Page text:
Post-polio syndrome (PPS) refers to the late development of new neuromuscular symptoms

Post-polio syndrome (PPS) refers to the late development of new neuromuscular symptoms in previously stable poliomyelitis patients. 

Whether psychological disturbance plays a role in the manifestation of symptoms in these patients is unclear. We examined 22 patients fulfilling the clinical criteria for PPS with the Minnesota Multiphasic Personality Inventory-II (MMPI-II), (Beck Depression Inventory, Spielberger State-Trait Anxiety Scales, Chapman and Chapman Psychosis-Proneness Scales,)

Fatigue Scales, a neurobehavioral rating scale, and Cognitive Symptoms Self-Report Scales. The overwhelming majority of scale scores were within normal limits, and there was no indication that psychopathologic symptoms were associated with the development or severity of new muscle weakness in PPS patients.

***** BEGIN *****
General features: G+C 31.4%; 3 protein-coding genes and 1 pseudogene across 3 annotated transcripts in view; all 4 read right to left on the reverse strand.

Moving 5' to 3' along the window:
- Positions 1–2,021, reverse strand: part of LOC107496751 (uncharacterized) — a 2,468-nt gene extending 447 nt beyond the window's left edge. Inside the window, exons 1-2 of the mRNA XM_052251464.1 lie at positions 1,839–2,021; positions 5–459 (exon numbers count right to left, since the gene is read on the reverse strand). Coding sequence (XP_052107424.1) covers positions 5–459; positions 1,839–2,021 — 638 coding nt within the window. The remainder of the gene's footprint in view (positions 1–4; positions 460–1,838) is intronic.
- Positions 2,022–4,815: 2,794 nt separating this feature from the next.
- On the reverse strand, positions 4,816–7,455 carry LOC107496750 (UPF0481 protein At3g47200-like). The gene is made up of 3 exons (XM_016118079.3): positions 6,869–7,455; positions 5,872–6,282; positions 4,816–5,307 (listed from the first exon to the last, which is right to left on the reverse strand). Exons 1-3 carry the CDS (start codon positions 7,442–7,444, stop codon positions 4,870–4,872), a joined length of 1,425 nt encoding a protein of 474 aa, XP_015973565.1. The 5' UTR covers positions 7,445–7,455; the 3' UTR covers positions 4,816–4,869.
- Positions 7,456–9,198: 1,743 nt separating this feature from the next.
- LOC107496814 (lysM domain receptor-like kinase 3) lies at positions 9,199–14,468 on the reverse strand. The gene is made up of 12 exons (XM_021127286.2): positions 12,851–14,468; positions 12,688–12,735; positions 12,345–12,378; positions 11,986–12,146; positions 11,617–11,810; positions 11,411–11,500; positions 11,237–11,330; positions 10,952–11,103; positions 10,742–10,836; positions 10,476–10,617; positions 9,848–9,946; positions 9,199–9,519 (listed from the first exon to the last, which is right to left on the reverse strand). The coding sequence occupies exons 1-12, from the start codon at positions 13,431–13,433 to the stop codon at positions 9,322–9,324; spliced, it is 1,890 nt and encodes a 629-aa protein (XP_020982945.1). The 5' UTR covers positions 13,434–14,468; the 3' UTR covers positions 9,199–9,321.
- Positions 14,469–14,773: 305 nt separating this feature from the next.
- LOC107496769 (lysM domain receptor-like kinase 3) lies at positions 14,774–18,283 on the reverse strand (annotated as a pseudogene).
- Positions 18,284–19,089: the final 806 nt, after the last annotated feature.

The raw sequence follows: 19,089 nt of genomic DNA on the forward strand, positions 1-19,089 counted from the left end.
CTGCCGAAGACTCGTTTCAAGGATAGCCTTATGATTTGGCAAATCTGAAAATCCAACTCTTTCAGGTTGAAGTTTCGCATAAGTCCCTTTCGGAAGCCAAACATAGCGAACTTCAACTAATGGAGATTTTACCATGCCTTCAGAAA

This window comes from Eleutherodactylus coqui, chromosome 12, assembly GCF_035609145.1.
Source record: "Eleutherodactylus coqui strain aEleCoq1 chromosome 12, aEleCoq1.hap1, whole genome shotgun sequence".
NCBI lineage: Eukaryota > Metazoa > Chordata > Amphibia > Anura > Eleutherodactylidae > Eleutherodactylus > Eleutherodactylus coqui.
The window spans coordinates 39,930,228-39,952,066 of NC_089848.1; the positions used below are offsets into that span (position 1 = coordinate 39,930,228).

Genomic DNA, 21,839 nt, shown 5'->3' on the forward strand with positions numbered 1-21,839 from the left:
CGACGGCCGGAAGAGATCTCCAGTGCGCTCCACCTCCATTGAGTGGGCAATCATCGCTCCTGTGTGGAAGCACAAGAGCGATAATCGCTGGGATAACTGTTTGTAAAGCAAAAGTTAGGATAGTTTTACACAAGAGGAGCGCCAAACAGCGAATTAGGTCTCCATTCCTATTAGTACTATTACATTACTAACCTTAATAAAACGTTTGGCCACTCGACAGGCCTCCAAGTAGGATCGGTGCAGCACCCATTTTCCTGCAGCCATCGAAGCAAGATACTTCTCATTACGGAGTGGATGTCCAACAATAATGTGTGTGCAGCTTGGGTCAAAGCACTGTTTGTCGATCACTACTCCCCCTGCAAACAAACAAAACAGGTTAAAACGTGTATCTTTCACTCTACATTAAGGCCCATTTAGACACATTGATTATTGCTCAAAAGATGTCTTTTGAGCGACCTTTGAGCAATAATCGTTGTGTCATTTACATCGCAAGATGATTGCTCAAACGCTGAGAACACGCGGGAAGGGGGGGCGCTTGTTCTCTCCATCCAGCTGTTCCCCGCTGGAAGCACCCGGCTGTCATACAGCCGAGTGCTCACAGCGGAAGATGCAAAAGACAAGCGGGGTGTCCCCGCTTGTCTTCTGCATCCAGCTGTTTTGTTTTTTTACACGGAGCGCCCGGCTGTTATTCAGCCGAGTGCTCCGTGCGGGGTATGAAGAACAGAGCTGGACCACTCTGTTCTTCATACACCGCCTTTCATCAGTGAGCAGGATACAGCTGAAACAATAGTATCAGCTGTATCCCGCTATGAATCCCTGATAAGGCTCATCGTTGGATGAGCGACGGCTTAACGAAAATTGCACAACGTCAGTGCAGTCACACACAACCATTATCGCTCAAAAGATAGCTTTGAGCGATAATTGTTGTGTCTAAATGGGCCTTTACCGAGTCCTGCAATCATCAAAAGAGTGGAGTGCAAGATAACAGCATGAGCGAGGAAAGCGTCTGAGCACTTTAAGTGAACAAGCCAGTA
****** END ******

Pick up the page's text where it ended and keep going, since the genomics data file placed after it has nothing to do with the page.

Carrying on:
Women with PPS had significantly more somatic complaints, but were less socially isolated than men with PPS. This study confirms that the development or severity of new muscle weakness in carefully diagnosed PPS patients is not due to, or influenced by, underlying psychopathology.
- See more at: http://postpolioproblemadediscapacidad.blogspot.mx/#sthash.ZlPBZh5F.dpuf

Post Polio Litaff, Association A.C _APPLAC Mexico

Truly Unbelievable | POLIO TIPS AND TECHNIQUES by Dr. Richard L. Bruno

Truly Unbelievable
by Dr. Richard L. Bruno
Let me tell you an unbelievable story—and I mean literally unbelievable.